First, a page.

In the 8th arrondissement of Paris, the Parc Monceau is one of the nicest gardens in Paris. A garden both familial and romantic, created in the second half of the 18th century as a garden of illusions and pleasures. A place full of curiosities…
Creation of the garden
In 1769, the Duke of Chartres (also owner at the time of the Royal Palace) decided to erect a “Folie”, pavilion surrounded by a French garden, which no longer exists. Then, in 1773, he will ask the painter Carmontelle to create a garden of illusion, which will blend together in a decorative surprising medieval antiquity and exoticism.
While some of these decorative elements are no longer visible today (a Dutch windmill, a minaret …), others have survived as the false Egyptian pyramid or the Naumachie.
The small bridge you see in the picture was added in the second half of the 19th century.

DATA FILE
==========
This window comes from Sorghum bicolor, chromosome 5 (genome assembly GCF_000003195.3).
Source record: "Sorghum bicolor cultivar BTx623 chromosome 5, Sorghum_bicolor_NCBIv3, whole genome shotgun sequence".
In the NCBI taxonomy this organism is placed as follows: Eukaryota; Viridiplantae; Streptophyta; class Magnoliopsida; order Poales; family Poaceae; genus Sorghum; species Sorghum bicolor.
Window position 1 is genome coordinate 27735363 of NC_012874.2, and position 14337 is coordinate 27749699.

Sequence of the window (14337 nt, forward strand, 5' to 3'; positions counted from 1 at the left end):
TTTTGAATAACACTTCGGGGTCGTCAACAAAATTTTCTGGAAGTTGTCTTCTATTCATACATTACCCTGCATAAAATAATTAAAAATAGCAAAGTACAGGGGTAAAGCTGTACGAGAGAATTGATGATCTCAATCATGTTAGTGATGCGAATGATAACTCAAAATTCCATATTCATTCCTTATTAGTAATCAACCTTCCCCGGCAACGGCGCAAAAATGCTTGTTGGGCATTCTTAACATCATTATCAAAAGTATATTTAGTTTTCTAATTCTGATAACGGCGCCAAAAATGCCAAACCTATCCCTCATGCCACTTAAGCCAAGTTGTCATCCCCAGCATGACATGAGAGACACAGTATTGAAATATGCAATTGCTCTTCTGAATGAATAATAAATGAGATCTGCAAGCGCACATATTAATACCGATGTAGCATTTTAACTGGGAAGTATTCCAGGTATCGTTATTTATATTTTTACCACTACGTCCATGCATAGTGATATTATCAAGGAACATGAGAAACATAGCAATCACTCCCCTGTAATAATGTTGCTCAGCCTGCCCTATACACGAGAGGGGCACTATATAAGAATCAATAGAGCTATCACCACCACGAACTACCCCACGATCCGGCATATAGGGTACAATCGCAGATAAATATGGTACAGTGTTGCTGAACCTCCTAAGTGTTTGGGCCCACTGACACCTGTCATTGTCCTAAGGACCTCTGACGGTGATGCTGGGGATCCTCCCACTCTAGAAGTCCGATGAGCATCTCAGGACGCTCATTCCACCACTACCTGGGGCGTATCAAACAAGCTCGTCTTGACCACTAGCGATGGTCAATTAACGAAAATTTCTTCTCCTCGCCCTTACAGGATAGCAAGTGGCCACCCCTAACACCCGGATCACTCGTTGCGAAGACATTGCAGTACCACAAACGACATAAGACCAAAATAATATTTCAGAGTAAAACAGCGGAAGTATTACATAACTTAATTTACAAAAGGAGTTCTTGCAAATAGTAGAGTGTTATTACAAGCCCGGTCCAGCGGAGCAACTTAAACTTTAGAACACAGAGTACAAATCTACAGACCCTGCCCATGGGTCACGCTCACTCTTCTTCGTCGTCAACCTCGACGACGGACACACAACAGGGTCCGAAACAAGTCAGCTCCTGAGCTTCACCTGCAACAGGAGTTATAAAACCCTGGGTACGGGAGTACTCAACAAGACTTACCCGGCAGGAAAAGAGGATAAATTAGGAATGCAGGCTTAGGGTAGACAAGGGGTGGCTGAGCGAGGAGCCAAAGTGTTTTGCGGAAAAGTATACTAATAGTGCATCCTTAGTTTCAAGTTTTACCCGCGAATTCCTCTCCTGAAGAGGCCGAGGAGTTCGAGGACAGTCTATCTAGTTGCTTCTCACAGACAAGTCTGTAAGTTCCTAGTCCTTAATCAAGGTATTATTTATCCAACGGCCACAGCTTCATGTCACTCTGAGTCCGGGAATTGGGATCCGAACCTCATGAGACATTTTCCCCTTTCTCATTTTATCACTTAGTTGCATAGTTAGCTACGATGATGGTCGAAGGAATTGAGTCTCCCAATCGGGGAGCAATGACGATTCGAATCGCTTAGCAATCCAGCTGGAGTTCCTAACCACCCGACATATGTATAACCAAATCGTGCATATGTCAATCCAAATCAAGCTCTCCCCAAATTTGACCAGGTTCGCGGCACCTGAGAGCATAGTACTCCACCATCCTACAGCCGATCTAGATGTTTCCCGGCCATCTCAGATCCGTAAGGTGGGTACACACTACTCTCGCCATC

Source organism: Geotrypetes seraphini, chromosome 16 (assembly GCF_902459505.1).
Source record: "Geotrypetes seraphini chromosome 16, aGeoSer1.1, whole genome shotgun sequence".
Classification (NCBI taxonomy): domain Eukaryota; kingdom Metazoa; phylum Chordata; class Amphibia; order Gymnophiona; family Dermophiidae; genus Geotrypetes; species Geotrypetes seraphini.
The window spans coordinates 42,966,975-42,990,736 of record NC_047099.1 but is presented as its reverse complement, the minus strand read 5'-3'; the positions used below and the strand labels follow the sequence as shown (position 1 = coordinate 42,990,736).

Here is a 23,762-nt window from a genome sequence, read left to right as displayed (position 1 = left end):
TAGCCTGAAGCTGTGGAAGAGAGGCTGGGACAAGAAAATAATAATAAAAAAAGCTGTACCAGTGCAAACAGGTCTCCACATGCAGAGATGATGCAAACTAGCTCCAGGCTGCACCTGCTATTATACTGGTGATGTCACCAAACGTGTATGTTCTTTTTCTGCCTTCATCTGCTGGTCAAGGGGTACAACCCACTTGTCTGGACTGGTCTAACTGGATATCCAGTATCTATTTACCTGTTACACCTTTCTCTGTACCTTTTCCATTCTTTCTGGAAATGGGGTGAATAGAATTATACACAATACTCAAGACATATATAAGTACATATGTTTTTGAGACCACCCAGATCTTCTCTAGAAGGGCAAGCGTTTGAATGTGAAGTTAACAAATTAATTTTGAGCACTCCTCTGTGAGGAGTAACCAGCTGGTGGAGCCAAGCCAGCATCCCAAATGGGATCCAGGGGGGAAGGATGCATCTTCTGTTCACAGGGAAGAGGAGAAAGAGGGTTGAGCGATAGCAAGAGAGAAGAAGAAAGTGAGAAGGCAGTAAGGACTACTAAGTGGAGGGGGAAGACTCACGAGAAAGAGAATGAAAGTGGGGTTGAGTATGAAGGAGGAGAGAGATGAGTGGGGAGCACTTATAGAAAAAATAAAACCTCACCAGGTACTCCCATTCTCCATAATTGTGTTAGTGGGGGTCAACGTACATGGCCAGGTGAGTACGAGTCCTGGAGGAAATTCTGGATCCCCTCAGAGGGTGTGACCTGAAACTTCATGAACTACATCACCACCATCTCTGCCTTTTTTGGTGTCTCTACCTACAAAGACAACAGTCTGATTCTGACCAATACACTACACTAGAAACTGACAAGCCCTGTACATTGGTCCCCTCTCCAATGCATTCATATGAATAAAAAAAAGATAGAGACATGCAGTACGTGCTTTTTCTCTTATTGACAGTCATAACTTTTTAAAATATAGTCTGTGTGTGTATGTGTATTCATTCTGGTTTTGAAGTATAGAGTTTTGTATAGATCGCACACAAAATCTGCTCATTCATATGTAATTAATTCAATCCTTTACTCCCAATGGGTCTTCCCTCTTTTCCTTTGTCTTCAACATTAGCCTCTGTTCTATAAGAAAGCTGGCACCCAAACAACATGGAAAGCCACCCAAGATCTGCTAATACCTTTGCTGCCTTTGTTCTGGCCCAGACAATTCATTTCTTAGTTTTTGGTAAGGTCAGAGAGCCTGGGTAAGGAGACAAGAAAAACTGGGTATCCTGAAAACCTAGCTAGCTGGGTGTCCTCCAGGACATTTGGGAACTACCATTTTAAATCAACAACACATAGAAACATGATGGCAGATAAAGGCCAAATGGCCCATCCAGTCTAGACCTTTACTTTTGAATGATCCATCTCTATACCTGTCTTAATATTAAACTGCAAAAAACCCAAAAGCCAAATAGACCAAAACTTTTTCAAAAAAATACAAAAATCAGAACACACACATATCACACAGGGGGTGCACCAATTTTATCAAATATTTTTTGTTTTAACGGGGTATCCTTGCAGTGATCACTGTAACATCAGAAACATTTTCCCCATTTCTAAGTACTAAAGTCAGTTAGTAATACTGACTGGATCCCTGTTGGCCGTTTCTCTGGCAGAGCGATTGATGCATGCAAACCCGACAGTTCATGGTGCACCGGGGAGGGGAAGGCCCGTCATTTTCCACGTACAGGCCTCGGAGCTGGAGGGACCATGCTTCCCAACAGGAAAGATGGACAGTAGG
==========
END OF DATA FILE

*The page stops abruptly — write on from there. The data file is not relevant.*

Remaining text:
In ancient Rome, the Naumachie was a pool from which the performances of naval battles were represented. The Naumachie of the Park was built with the columns of the ancient Rotunda of Valois, ordered by Catherine de Medicis to house Henry II tomb.Iit will never be completed, then destroyed in 1719. These columns were thus recovered to decorate the park!
Parc Monceau Rotunda
In 1785, it was decided to surround Paris by a wall to fight against smuggling: the wall of the “fermiers généraux”. A wall with buildings like the Parc Monceau’s one.
La Rotonde that can be seen today at the entrance of the Park is one of the few that have been preserved in 1860, among the 61 rotunda of the wall.
First parachute jump
This is in the Parc Monceau that took place the first parachute jump in history! A feat made by the Parisian André-Jacques Garnerin, who jumped on October 22, 1997, and will become the first man to have done a parachute jump … without crashing.
An artistic inspiration
The Parc Monceau has always inspired artists. Painters as Monet and Caillebotte, but also photographers like Eugène Atget or Willy Ronnis.